November has been declared as Diabetic Eye Disease Awareness Month and aims to bring awareness and to educate the public on the effects of diabetes on vision, risk factors and treatment options. If you have diabetes, prevention of eye diseases related to diabetes is a priority as these can cause you to have trouble reading, seeing faces across the room, seeing at night, or even blindness.
How does diabetes affect my eyes?
Diabetes affects your eyes when your blood sugar is too high. Occasional high blood sugar can change fluid levels or cause swelling in the tissues of your eyes which can cause blurred vision. This blurry vision is temporary and goes away when your blood sugar levels normalise.
If your blood sugar stays high over a longer period of time, it can damage the tiny blood vessels in the back of your eyes.
Most serious diabetic eye diseases begin with blood vessel problems. The longer a person has diabetes, the greater the risk of developing these diseases.
This is the leading cause of vision loss and blindness among people with diabetes. It occurs when small blood vessels in the retina leak or bleed. If left untreated, damages the retina and can cause blindness. Trinidad Eye Hospital offers free Diabetic Retinopathy screening for all diabetics. Screening allows for changes to be detected before you notice any changes in your vision. Early detection and appropriate intervention could prevent over 90 per cent of diabetics from going blind.
Diabetic Macular Edema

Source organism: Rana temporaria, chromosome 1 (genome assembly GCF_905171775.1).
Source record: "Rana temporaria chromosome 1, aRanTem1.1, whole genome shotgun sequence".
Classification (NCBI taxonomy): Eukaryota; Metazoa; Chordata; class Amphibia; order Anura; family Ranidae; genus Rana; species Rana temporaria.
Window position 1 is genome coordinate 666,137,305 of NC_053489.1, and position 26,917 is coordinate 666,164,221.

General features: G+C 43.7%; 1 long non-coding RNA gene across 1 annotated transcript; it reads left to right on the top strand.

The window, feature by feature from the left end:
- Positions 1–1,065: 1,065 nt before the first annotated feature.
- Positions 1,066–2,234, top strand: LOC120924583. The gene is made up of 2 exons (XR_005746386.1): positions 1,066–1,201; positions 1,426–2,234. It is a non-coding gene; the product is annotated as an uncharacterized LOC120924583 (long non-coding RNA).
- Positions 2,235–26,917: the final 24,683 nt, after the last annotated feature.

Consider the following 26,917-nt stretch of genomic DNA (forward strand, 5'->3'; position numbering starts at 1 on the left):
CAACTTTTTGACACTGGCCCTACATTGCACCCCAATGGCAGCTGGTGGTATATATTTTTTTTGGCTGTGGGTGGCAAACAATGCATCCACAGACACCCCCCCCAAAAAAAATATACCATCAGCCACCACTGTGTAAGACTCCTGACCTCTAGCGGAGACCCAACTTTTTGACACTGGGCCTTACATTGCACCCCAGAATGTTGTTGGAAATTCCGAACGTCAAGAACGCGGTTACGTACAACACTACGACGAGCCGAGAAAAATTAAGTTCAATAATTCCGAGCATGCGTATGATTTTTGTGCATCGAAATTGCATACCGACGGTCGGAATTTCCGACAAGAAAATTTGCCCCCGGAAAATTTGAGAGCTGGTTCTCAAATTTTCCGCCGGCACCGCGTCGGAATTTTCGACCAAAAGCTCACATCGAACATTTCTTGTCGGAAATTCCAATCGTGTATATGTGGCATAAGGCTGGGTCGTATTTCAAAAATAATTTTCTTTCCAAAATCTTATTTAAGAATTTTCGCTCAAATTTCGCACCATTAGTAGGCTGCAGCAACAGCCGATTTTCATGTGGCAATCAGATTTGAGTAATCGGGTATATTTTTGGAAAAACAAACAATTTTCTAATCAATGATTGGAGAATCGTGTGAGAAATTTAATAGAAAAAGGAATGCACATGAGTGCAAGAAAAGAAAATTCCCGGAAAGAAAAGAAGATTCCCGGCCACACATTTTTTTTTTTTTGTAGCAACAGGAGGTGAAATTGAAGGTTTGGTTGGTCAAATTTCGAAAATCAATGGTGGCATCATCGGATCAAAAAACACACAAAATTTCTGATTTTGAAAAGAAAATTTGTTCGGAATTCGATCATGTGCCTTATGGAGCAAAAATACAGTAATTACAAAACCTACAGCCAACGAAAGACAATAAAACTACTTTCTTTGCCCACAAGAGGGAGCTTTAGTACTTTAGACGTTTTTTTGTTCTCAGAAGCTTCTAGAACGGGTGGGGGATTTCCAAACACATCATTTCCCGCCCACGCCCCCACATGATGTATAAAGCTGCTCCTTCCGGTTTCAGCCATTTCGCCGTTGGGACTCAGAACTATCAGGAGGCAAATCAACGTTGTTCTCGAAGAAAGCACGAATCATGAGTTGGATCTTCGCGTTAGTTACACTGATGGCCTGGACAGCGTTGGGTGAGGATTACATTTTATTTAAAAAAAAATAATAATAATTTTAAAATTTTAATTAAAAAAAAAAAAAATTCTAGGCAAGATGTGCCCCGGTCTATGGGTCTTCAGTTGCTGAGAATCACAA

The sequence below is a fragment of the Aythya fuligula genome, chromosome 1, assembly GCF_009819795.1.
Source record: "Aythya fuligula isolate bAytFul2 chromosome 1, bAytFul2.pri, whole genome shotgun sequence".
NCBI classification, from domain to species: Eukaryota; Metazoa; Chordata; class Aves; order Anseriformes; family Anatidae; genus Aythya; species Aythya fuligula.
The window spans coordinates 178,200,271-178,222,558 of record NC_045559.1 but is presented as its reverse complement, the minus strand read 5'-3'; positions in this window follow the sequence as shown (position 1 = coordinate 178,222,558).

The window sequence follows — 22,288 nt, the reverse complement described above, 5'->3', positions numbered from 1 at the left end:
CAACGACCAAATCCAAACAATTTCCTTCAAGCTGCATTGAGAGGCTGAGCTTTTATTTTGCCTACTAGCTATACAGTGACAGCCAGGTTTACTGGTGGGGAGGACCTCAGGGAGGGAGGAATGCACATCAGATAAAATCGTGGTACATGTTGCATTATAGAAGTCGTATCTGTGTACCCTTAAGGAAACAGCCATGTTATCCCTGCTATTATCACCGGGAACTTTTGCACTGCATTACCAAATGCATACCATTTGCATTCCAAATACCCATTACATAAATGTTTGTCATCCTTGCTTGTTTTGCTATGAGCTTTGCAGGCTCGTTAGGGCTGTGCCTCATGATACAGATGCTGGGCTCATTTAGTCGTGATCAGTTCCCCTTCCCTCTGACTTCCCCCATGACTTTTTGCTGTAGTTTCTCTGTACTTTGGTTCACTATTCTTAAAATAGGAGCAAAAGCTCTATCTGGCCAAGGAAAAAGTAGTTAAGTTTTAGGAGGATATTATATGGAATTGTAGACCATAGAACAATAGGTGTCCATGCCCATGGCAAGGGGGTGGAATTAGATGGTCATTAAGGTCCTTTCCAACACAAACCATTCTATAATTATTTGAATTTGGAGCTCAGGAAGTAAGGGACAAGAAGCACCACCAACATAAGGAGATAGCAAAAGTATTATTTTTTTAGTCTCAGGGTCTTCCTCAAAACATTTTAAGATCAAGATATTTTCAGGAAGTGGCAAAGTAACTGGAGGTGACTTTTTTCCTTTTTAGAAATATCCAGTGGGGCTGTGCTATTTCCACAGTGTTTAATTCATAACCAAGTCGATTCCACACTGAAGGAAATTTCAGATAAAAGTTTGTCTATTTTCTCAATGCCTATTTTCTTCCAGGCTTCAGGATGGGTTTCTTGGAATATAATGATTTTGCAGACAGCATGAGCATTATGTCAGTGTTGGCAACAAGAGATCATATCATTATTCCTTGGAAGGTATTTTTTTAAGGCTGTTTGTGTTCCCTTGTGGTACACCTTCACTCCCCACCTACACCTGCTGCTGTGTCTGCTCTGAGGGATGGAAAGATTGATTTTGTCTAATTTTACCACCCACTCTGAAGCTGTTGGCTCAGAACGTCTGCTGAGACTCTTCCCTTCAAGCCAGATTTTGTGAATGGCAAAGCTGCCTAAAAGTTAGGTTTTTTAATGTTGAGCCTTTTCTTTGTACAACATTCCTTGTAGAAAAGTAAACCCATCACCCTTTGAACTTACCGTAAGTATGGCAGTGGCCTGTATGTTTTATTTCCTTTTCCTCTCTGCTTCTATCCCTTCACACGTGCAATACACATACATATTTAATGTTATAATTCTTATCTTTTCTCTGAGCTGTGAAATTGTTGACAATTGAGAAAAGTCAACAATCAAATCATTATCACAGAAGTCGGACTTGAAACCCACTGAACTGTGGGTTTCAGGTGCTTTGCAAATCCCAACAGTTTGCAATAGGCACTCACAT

The macular is the part of your retina that is required for reading, driving, and seeing faces. Diabetes can cause swelling in the macula and results in the diabetic eye disease—Diabetic Macular Edema. Left untreated, Diabetic Macular Edema can destroy the sharp vision in this part of the eye, leading to partial vision loss or blindness.
Diabetes doubles the chances of having glaucoma. Glaucoma is a group of eye diseases where increased pressure in the eyes can damage the optic nerve—the bundle of nerves that connects the eye to the brain. Glaucoma is often dubbed “the silent thief of sight” as it can do irreparable damage without any signs or symptoms.
People with diabetes can develop cataracts earlier than people without diabetes. Cataract is an eye disease where the lenses within our eyes tend to become cloudy as we age.
Symptoms & Treatment
Often there are no early symptoms of diabetic eye disease.
There may be no pain or no change in vision.
The good news is that diabetic eye diseases can often be prevented or managed with a healthy lifestyle, medication and annual visits to an eye doctor.
Diabetics can dramatically slow or prevent the development of these eye diseases by following these simple steps:
Control blood sugar levels
Control blood pressure levels
Maintain healthy weight
Visit your eye care specialist